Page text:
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Fourier finite-difference migration

Three-dimensional FFD extrapolation is based on the equation Ristow and Ruhl (1994),  
\frac{\partial P}{\partial
z}=i \left[
\right] P,\end{displaymath} (1)
where v=v(x,y,z) is the medium velocity, c is a reference velocity ($c\leq v$), and a and b are coefficients subject to optimization. The first term describes a simple Gazdag phase-shift that must be applied in the ($\omega, {\bf k}$) domain; the second term describes the first-order split-step correction Stoffa et al. (1990), applied in ($\omega, {\bf x}$); and the third term describes an additional correction that can be applied as an implicit finite-difference operator Claerbout (1985), also applied in ($\omega, {\bf x}$).

In areas with strong lateral velocity variations ($c/v\approx0$), FFD reduces to a finite-difference migration, while in areas of weak lateral velocity variations ($c/v\approx1$), FFD retains the steep-dip accuracy advantages of phase-shift migration. As a full-wave migration method, FFD also correctly handles finite-frequency effects.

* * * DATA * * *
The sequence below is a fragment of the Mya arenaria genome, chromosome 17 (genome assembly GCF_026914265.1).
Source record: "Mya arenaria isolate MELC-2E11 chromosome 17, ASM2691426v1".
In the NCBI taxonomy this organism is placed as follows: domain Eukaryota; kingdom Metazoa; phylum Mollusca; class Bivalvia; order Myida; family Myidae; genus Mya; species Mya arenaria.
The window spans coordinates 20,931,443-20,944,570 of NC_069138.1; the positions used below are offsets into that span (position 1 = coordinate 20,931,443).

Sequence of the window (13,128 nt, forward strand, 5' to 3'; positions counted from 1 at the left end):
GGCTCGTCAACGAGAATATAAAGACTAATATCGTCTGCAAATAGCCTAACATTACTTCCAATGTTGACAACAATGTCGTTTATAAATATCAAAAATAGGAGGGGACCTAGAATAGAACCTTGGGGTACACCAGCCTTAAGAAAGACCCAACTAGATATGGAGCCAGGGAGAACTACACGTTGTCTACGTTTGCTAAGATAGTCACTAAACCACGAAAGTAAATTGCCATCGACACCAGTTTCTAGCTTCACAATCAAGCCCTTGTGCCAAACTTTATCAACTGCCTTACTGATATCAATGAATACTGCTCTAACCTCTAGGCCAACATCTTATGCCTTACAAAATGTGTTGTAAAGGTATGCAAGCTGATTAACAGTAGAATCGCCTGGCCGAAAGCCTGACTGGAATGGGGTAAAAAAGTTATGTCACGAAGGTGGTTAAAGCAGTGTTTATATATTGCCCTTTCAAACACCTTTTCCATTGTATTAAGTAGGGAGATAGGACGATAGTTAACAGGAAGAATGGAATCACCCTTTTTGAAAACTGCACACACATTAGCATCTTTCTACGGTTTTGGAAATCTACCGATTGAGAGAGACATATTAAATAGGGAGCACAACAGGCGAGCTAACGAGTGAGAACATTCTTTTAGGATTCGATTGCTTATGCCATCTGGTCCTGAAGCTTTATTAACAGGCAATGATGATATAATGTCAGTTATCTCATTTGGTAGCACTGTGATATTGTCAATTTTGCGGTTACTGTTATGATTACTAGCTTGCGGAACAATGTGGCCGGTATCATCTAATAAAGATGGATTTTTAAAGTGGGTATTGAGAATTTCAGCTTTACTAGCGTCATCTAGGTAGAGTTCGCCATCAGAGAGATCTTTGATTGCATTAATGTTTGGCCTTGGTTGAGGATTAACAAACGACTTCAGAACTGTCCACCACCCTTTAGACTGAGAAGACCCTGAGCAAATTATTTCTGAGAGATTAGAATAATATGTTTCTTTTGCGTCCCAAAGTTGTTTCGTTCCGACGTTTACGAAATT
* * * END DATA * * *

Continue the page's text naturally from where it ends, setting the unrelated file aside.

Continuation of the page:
For constant lateral velocity, the finite-difference term in equation (1) can be rewritten as the following matrix equation,
\left({\bf I} + \alpha_1 {\bf D} \right) {\bf q}_{z+1} & = &
 ... {\bf q}_{z}
{\bf A}_1{\bf q}_{z+1} & = & {\bf A}_2{\bf q}_{z}\end{eqnarray} (2)
where ${\bf D}$ is a finite-difference representation of the x,y-plane Laplacian, $\nabla_{x,y}^2$, and ${\bf q}_{z}$ and ${\bf
q}_{z+1}$ represent the diffraction wavefield at depths z and z+1 respectively . Scaling coefficients, $\alpha_1$ and $\alpha_2$, are complex and depend both on the ratio, $\omega/v$, and the ratio c/v.

The right-hand-side of equation (3) is known. The challenge is to find the vector ${\bf
q}_{z+1}$ by inverting the matrix, ${\bf A}_1$.For 2-D problems, only a tridiagonal matrix must be inverted; whereas, for 3-D problems the matrix becomes blocked tridiagonal. For most applications, direct inversion of such a matrix is prohibitively expensive, and so approximations are required for the algorithm to remain cost competitive with other migration methods.

A partial solution is to split the operator to act sequentially along the x and y axes. Unfortunately this leads to extensive azimuthal operator anisotropy, and necessitates expensive additional phase correction operators.

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